The Earth's oceans may have originated from comets, a once-outlandish notion that got further support Wednesday when astronomers reported on ocean-like water in one comet.

The Hartley 2 comet has become a darling in the astronomy world, tiny compared to other comets, but a hyperactive comet known to spew water.

An international team of researchers found that the water coming from the comet closely matched the chemical composition of the current oceans, an observation suggestive that a significant portion of the Earth's oceans may have come from comets eight million years after the planet itself formed.

Life would not exist on Earth without liquid water, and so the questions of how and when the oceans got here is a fundamental one, said Ted Bergin, astronomer at the University of Michigan, part of the team that made the discovery. It's a big puzzle and these new findings are an important piece.

The findings were published online Wednesday in Nature.

Astronomers have known for a decade that comets can contain water after the comet LINEAR broke apart as it passed the Sun, an observation made in 2000 and published the next year in Science.

The idea that comets seeded life on Earth with water and essential molecular building blocks is hotly debated, and for the first time, we have seen a comet with the right composition to do the job, study lead author Michael Mumma, of NASA's Goddard Space Flight Center, told NASA Science News in 2001.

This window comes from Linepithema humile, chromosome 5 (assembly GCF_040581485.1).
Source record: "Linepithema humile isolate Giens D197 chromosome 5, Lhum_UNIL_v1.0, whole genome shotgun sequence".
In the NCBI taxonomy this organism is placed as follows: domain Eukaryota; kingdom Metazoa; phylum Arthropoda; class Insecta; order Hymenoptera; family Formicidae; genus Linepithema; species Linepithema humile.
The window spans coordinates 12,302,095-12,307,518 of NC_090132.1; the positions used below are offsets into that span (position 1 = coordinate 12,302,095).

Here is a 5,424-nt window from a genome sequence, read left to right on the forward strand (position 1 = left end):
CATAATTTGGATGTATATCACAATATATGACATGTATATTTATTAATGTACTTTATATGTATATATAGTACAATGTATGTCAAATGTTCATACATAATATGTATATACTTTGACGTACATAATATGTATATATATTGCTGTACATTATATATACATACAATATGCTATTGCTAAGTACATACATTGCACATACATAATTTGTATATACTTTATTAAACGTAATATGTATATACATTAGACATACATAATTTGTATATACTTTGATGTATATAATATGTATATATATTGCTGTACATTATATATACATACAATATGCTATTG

The new observation with Hartley 2, the first comet to have ocean-like water, expands the notion that comet water may already have had the chemical mix found in oceans.

This result substantially expands the reservoir of Earth ocean-­like water to include some comets, and is consistent with the emerging picture of a complex dynamical evolution of early solar system, the authors conclude in their study.

Comets may have also delivered water to the Moon, researchers noted in January.

Astrophysicists led by James Greenwood of Wesleyan University in Connecticut analyzed lunar rock samples and found that water-loving minerals on the moon had atomic signatures similar to comets. The research was published in January in Nature Geoscience.

Lawrence Taylor, planetary researcher at the University of Tennessee, Knoxville and contibutor to the Nature Geoscience study, along with colleague Yang Liu, wrote that the current study might suggest that the solar system may contain more water with ocean-like qualities than expected.

This claim, if substantiated with additional measurements in future, suggests significant modifications on current models of early solar system dynamics and origin of water in inner solar system bodies, the researchers, who were not involved in the current study, wrote in an email to IB Times.

It is imagined that during the early formation of the Earth-Moon system, just after the Giant Impact, the Earth already had most of its water, but the Moon has none, the researchers wrote.

In the current research, Geoffrey Blake, planetary scientist at the California Institute of Technology, lead a team of researchers who used the Herschel Space Observatory to measure the deuterium, a heavy form of hydrogen, in Hartley 2's water.

The source of Earth's oceans has been debated among astronomers for decades. Most thought asteroids supplied most of the Earth's water, but that view may change.

The results show that the amount of material out there that could have contributed to Earth's oceans is perhaps larger than we thought, said Bergin.